Undergraduate minority students from colleges and universities across the United States conducted research at UConn this summer and were introduced to the world of graduate studies.
Thirty-six students participated in the Northeast Alliance Summer Research Program for Minority Undergraduates from June 2 to Aug. 9. The NSF-sponsored program is designed to encourage and prepare underrepresented students for doctoral studies.
The program, now in its third year at UConn, is directed by Ruth Washington and Lee Aggison, a married couple who are associate professors-in-residence in the molecular and cell biology department. Aggison is also associate dean of the Graduate School.
The program has grown from six students during the first year, to 36, this summer.
Students in the program are juniors and rising seniors who have shown a strong interest in research at their home institutions. They are paired for the summer with a UConn faculty researcher and a graduate student mentor, and conduct research under their supervision.
In addition to research, students participate in seminars and workshops on issues related to their academic, personal, and professional growth. Each student makes a poster presentation on their research at the end of the program.
Aggison and Washington say the program is an excellent opportunity to expose underrepresented students to graduate studies in the sciences.
“Increasing diversity in the sciences and engineering is very important,” Aggison says.
“More qualified minority faculty are needed in these areas, and this program puts us a step closer to meeting that goal.
“Also, there are very few positive images of professors and scientists in our society and that has had a negative impact on the field,” Aggison says.
“This program offers students an opportunity to see the passion of their faculty and graduate mentors.”
Jim Henkel, associate vice provost for graduate education and research, says the program offers an opportunity for students to get ready for and learn more about graduate school.
“UConn, as a member of the Northeast Alliance for Graduate Education and the Professoriate (NEAGEP), seeks to broaden the base of people going into faculty positions in the sciences, technology, engineering, and mathematics,” Henkel says.
“We want to attract first-generation underrepresented groups who might otherwise be shut out of the process, and offer them an opportunity to prepare for graduate school.”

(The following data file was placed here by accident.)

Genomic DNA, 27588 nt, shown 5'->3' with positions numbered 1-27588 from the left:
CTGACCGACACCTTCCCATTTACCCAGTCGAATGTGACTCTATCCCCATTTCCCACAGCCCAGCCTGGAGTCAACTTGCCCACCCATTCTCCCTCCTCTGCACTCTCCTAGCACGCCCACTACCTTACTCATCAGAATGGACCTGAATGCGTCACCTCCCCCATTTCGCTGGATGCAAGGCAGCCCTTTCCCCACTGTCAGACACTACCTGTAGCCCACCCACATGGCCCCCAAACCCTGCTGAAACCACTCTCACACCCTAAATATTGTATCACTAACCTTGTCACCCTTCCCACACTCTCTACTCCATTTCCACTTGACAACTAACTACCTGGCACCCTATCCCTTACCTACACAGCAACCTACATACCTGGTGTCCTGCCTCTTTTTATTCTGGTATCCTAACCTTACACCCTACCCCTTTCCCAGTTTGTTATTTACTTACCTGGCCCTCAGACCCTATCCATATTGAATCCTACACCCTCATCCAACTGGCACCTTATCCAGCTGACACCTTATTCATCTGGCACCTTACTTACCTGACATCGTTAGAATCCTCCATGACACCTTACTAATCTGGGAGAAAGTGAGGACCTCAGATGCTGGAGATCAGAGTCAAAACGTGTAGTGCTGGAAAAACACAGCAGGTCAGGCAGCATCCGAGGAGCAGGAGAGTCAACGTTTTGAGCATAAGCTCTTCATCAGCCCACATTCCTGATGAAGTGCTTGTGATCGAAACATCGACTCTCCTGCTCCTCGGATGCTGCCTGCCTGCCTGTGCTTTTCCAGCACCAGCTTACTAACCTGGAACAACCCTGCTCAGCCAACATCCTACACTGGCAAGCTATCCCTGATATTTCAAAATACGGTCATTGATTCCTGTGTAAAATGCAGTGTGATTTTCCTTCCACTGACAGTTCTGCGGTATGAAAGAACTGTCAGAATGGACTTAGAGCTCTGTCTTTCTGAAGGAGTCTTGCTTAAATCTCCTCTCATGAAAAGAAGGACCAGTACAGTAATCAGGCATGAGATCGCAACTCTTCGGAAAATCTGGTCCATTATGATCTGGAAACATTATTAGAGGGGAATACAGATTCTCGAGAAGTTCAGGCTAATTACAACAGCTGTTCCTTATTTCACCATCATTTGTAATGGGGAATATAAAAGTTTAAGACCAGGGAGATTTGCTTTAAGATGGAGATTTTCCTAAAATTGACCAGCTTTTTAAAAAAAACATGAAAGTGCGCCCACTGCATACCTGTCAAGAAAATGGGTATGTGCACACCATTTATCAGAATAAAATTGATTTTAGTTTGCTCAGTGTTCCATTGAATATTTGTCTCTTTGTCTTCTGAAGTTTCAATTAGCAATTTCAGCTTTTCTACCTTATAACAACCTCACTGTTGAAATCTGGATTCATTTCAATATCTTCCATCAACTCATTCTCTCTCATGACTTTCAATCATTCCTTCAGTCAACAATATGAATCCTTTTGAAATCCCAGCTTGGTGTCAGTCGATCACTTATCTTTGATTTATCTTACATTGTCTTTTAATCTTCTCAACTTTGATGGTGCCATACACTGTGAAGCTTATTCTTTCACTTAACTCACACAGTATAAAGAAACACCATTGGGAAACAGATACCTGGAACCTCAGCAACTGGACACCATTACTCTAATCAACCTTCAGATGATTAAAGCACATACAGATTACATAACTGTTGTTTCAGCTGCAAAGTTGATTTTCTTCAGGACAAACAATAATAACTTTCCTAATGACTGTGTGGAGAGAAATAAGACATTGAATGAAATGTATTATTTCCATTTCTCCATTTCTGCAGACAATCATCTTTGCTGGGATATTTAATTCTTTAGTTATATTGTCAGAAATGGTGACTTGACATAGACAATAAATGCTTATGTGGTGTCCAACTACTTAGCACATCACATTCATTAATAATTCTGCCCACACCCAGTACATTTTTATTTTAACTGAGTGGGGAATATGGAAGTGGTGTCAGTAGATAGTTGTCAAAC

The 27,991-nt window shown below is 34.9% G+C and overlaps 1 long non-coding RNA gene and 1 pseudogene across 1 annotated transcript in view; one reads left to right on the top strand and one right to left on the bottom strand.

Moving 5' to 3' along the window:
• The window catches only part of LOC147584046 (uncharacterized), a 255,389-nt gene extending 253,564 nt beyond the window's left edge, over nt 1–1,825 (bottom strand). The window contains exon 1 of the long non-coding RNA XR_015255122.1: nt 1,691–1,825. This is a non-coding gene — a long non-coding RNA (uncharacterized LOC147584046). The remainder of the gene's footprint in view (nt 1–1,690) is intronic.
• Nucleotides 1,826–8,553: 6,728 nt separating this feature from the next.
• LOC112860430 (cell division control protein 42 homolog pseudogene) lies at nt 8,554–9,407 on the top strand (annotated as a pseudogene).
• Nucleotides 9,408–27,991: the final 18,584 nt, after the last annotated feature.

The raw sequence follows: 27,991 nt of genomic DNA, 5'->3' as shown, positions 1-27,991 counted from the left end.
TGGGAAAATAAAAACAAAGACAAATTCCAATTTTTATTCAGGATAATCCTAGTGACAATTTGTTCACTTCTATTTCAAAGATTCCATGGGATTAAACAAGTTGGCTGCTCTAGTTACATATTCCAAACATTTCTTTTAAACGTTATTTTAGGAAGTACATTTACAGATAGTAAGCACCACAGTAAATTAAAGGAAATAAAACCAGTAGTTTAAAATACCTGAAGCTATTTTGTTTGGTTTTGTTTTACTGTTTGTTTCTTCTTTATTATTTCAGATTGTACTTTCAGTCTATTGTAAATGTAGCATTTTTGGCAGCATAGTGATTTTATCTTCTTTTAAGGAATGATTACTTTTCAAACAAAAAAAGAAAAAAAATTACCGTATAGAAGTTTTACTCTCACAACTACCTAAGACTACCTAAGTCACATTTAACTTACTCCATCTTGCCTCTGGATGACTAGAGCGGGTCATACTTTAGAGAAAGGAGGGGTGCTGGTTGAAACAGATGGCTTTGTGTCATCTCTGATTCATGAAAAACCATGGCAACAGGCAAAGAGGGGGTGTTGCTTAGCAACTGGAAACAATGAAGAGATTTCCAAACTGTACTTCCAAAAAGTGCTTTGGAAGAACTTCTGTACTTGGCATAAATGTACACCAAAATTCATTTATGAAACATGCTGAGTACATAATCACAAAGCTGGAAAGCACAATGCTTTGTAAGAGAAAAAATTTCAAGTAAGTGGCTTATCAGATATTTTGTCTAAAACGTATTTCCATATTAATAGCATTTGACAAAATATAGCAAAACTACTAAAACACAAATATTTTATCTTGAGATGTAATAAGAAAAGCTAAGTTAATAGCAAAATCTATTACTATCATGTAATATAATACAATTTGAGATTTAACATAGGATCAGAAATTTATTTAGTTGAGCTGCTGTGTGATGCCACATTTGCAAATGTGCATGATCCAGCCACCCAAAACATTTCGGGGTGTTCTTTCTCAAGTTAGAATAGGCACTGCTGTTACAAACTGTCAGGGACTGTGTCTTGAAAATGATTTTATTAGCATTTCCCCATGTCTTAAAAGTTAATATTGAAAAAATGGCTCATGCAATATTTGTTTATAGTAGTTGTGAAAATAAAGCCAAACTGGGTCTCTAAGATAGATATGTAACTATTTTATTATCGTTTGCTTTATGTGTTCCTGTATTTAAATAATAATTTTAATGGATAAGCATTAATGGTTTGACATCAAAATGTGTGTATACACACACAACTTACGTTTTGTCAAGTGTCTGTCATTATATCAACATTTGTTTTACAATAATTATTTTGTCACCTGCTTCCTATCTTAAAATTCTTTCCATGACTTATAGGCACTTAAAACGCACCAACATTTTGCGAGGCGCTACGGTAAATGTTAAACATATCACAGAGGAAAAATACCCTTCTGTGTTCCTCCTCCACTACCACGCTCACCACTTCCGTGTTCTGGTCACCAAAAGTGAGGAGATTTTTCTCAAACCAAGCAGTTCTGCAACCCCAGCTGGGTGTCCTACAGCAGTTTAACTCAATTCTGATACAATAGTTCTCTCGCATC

He adds, “In order to succeed in academia, students have to prepare early on. They need to find a niche, find something to study that they are passionate about, and build their research expertise. Hopefully, the program will inspire them to go to graduate school and give them a head start.”
The program is working, Aggison says: Five students who participated in the program will be attending graduate school at UConn this fall.
| Students attend a presentation during a summer program designed to encourage and prepare minority undergraduates for graduate studies in the sciences, math, and engineering.
|Photo by Sean Flynn
Kofi Adomako-Ayisi, a UConn senior with a double major in molecular and cell biology and ecology and evolutionary biology, has participated in the program for two summers.
Last year he studied invasive ants. This summer, he worked on research conducted by David Knecht, professor of molecular and cell biology, and graduate student Charito Romeo. He studied how certain amoeba engulf extra cellular fluid, using fluorescent live-cell imaging.
“I cherish this summer and last summer,” he says. “I’ve found my purpose in life: learning. I love doing research. I love the fact that you are constantly learning. You might solve one problem, but in doing so, five or six more questions will pop up.”
After graduation, Adomako-Ayisi plans to take a year off to focus on his GREs, and then go on to graduate school.
LaTondra Kincaid, a student at Wiley College in Marshall, Texas, worked with John Salamone, a professor of psychology. She conducted research on the motor effects of caffeine in laboratory rats.
“The experience was exciting,” she says “and Professor Salamone is amazing. I come from a small school, and there’s not much research going on. This program really introduced me to graduate school.”
Abdiel Rivera, a senior from the University of Turabo in Puerto Rico, worked with Helena Silva, an assistant professor of electrical and computer engineering. He worked on building a laser spy microphone and studied the modeling of electronic and heat transport in silicon wires.
Rivera says in addition to the research, the program offered him an opportunity to improve his English, and meet new people. “I realized after being with all the students, that even though we have different cultures, we’re equal and similar in many ways.”
He says Aggison and Washington “work hard and want us to succeed. And I’m grateful to Dr. Silva, who is a great mentor.”
Rivera is finalizing plans to attend graduate school at UConn in the fall.
Also from Puerto Rico, Cristina Tatis, who attends Universidad Metropolitana, worked for two summers on a research project run by Jose Manautou, associate professor of toxicology in the School of Pharmacy. The project involved the response of the liver to toxins in the popular painkiller acetaminophen.
Last fall, Tatis presented her work at a national conference and received several awards. She also co-authored a research publication on the subject. “That’s unusual for an undergraduate,” Manautou says.
He adds, “Many talented underrepresented students, when they’re very good in math and science, are pushed to go to medical school. The summer program opens their eyes to other opportunities. They learn that they can do exciting things and use their talents in other ways.”